CRANDON - A sheriff's deputy testified Friday in the case of a 33-year-old Crandon man accused of sexually and physically victimizing six children in Forest County since 2010.
Matthew Christenson is charged with 14 felonies in the case.
Friday's evidence came from interviews the alleged victims--five sexual assault victims and one physical abuse victim--had with police and trained child advocates.
Forest County Sheriff's Captain Jeff Marvin told the court what he heard in those interviews.
Marvin said Christenson had impregnated one of his underage victims twice. Christenson took the girl, referred to as Victim 1 in Newswatch 12 stories, to New Mexico to get an abortion on the first pregnancy. Christenson performed an abortion himself the second time.
Victim 2 told interviewers about the number of times she was assaulted.
"The sexual abuse started when she was in seventh or eighth grade," Marvin said. "It involved sexual intercourse numerous times. I believe she said over a hundred times."
Christenson is accused of regularly getting children drunk or high before committing sexual or physical abuse.
"Matthew Christenson would supply the kids with alcohol and marijuana," Marvin said. "They would party."
In one case, Victim 3 said Christenson got her drunk to the point of passing out on while camping near Wabeno. That girl told investigators when she came to, he was sexually assaulting her.
"She advised that he had his hand over her mouth," Marvin said. "She advised that it was very painful."
Victim 6 told interviewers he was routinely physically assaulted by Christenson, with Christenson using things like bullwhips and fire pokers.
"He was hit in the head with a crescent wrench while he was doing dishes, which knocked him right out, cutting his head. He said he was bleeding profusely," Marvin said. "When he came to, he was made to clean the blood up off the floor."
Judge Patrick O'Melia found enough evidence to send the case forward toward a trial on Friday. Christenson pleaded not guilty to all 14 charges. If convicted, he could face up to 454 years in prison.
Christenson's attorney, Andrew Morgan, argued Friday his $75,000 bond should be lowered.
"He has shown that he is not a danger to anybody and is not a flight risk," Morgan said.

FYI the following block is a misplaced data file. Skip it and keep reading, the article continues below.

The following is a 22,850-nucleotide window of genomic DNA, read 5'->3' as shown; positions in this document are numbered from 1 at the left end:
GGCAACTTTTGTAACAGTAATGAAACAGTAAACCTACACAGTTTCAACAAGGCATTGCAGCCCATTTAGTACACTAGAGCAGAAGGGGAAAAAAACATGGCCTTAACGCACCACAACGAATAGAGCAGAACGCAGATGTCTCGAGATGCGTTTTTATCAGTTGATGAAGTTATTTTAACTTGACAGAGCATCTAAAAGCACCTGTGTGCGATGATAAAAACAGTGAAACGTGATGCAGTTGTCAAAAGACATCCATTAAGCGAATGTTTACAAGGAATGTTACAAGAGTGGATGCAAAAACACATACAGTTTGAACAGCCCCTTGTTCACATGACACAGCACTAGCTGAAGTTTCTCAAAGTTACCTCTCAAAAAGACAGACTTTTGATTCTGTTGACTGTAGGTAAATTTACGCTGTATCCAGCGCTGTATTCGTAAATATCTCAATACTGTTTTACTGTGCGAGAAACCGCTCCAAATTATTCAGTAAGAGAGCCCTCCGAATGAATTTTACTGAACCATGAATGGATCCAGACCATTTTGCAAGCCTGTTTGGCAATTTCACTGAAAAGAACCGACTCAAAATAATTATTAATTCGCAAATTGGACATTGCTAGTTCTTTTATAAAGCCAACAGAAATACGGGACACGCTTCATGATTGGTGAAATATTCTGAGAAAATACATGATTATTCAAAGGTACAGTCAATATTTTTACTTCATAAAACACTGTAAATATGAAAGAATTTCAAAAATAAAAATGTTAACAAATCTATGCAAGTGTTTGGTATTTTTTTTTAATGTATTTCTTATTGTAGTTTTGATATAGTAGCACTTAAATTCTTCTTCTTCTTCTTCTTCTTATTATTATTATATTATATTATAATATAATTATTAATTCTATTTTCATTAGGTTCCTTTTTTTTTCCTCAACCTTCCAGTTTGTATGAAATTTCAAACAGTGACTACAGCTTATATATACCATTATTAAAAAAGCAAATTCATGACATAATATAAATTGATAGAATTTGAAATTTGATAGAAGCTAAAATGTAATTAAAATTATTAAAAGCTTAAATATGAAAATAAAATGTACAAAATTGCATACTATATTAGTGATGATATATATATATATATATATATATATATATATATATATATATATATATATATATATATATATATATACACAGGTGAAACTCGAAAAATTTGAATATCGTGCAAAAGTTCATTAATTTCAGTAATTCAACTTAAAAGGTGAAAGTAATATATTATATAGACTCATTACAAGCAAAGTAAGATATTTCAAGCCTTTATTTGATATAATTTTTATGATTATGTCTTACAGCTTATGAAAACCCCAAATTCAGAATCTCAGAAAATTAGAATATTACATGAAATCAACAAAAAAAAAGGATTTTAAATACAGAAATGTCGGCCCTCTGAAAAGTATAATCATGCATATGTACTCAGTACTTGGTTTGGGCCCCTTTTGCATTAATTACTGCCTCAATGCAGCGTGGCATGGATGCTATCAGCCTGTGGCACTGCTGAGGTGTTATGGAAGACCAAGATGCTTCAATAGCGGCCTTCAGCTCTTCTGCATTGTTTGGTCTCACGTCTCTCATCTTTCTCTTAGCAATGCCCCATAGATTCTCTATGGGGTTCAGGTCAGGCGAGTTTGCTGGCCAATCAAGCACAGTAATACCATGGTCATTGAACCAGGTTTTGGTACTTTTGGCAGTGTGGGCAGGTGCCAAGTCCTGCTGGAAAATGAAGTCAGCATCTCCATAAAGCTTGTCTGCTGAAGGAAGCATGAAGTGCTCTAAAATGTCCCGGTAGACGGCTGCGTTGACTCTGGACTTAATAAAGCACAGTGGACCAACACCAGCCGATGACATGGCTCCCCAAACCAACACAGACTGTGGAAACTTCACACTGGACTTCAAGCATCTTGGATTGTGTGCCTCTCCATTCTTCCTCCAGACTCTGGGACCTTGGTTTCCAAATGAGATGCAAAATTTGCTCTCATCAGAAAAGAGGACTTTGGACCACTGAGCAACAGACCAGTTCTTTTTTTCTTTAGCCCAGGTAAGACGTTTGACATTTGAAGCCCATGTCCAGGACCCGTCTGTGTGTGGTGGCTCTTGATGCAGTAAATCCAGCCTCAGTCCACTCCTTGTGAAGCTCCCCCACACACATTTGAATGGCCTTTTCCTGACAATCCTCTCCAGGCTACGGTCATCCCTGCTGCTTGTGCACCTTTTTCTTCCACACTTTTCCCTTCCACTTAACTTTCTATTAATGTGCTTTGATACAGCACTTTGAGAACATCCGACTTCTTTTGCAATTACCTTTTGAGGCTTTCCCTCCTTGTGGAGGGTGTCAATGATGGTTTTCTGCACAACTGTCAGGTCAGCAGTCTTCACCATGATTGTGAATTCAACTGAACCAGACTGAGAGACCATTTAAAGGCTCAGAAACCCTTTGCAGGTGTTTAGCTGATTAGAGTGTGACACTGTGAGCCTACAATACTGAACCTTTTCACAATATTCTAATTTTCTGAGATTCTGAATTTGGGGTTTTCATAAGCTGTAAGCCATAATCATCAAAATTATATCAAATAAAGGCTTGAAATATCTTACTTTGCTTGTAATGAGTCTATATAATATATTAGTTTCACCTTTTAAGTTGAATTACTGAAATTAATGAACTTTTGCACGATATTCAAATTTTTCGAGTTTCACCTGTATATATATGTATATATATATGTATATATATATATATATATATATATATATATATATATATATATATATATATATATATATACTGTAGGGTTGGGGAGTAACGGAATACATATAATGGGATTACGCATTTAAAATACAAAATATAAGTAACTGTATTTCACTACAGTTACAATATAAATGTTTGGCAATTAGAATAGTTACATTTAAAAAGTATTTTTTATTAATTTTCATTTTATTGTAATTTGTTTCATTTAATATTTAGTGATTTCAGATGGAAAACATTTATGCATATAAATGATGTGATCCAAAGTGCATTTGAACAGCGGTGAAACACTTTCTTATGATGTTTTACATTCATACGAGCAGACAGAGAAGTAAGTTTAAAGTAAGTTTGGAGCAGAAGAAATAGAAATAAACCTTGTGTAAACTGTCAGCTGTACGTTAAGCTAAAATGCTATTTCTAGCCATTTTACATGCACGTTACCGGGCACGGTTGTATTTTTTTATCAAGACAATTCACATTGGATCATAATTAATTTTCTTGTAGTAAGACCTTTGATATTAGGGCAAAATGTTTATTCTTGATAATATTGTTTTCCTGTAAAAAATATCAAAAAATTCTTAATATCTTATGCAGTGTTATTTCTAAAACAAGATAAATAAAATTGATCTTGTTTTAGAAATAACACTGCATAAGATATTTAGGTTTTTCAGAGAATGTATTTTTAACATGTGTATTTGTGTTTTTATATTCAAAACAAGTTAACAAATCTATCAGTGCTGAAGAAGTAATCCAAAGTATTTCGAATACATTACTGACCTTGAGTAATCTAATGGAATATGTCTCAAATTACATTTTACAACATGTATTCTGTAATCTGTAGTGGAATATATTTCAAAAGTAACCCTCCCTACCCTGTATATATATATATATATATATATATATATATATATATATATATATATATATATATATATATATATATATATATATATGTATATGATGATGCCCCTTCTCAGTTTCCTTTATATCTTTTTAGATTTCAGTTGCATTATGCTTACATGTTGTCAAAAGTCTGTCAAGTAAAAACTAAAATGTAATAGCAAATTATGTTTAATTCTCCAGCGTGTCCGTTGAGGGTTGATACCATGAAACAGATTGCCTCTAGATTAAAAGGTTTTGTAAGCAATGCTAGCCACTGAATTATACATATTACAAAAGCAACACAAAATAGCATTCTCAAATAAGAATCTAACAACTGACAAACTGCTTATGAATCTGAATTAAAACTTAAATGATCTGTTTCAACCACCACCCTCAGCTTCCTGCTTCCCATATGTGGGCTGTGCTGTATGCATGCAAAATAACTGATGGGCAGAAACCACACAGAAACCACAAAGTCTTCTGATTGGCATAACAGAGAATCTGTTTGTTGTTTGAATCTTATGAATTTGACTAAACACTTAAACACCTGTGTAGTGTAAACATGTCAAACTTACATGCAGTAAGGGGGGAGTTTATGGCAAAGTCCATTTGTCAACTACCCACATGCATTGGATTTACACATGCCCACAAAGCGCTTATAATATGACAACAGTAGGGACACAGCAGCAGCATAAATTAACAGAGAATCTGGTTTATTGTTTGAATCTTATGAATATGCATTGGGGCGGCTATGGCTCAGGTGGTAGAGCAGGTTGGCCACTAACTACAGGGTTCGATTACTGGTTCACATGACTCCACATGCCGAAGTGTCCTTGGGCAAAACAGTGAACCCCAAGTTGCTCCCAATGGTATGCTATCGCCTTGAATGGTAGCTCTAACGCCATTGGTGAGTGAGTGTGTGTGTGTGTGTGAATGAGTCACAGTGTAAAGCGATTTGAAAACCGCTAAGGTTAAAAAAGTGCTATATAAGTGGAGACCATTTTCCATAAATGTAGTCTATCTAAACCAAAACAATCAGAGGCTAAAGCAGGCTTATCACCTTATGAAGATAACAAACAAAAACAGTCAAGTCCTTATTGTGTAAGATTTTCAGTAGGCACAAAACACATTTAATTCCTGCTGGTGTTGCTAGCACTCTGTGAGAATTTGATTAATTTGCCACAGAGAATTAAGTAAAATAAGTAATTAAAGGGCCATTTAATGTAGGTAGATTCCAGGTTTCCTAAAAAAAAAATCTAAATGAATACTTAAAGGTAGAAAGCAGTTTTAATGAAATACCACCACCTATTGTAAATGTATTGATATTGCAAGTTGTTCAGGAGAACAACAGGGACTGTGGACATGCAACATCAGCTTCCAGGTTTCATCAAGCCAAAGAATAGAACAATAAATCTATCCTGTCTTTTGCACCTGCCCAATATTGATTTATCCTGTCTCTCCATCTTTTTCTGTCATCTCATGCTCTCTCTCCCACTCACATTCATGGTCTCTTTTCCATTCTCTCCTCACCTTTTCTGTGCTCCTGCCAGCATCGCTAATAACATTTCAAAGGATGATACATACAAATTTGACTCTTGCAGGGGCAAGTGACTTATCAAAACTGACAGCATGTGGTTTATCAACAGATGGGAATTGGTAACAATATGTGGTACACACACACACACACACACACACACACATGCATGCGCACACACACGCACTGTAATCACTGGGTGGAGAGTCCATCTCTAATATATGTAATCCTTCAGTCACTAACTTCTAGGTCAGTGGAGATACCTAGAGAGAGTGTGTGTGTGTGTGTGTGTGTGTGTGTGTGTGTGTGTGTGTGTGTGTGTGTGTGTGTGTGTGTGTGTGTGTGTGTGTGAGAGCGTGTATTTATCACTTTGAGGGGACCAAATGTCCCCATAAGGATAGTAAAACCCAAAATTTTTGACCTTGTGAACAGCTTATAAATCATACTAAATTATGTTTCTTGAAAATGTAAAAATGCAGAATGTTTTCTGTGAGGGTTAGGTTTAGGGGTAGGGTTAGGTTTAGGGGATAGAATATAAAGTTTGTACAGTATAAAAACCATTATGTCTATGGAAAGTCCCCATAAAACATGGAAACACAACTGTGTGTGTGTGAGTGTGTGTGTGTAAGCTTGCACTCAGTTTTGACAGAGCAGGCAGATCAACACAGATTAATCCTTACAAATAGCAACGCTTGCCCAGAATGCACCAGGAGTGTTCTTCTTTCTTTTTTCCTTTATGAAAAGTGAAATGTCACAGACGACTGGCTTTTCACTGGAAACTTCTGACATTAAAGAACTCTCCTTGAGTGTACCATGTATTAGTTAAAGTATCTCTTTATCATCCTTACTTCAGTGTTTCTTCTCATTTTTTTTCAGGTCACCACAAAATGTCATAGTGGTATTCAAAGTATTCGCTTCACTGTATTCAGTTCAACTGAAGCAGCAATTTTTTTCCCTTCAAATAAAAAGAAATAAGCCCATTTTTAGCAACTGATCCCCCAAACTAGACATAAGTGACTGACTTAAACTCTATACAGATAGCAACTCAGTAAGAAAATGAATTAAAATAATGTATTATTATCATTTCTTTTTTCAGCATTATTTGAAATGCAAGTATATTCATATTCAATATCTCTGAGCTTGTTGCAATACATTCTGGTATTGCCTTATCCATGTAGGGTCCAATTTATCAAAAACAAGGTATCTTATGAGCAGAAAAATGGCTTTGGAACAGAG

Morgan said Christenson plans to maintain his innocence.
Forest County District Attorney Chuck Simono strongly objected to bond being lowered, and O'Melia agreed.
"Frankly, $75,000 is low," said O'Melia. "There's a strong flight risk here."
Christenson will stay in the Forest County Jail until his next court date, which has yet to be set.
Read the original story on Christenson's charges by clicking the link below.
RHINELANDER - It's easy to slip on ice, skid on roads, or get stuck in the snow.
One thing that also happens is joint pain from common winter activities.
Shoveling heavy snow is one of the biggest problems Rhinelander Chiropractor Dr. Tony Lowenberg sees causing this pain.
He said shoveling is a physical activity that can cause excessive stress on the body; especially for people who don't lift heavy often.
"Lifting and the twisting creates wear and tear on their body. Then [people] feel it as pain and then their muscles get tight because they are not used to lifting stuff," said Dr. Lowenberg. "It's more people that are not used a physical job, shoveling can be [troublesome]."
TOMAHAWK - After a bitterly cold November, road crews in Tomahawk enjoyed a warm up on Monday. But temperatures shifting above and below freezing this week will create perfect conditions for a lot more work. John Cole is the Director of Public Works for the City of Tomahawk. He says that pothole issues are something that his crew fights all season long.
"It's job security, it's not a good job security, but it is job security for sure because you always have potholes to fill," said Cole. "When you get that expansion and contraction, we get water in those cracks, and when you get the traffic and people driving on them."
In Tomahawk, Cole sends crews out every week to look for potholes and fill them. He also sends out crews whenever they get a call about a bad pothole.
RHINELANDER - A Rhinelander student made it onto her school bus and to class unhurt last Tuesday, but she almost didn't. A recent close call left Bowen Bus Service employees wondering if Rhinelander will be the next to see a student killed while simply trying to get to and from school.
On Hwy 8 last week a student was nearly hit by a truck at her bus stop, leaving the bus driver in disbelief. In a surveillance video from the bus, you can hear the bus driver say "That car like just missed you. That truck just missed her."
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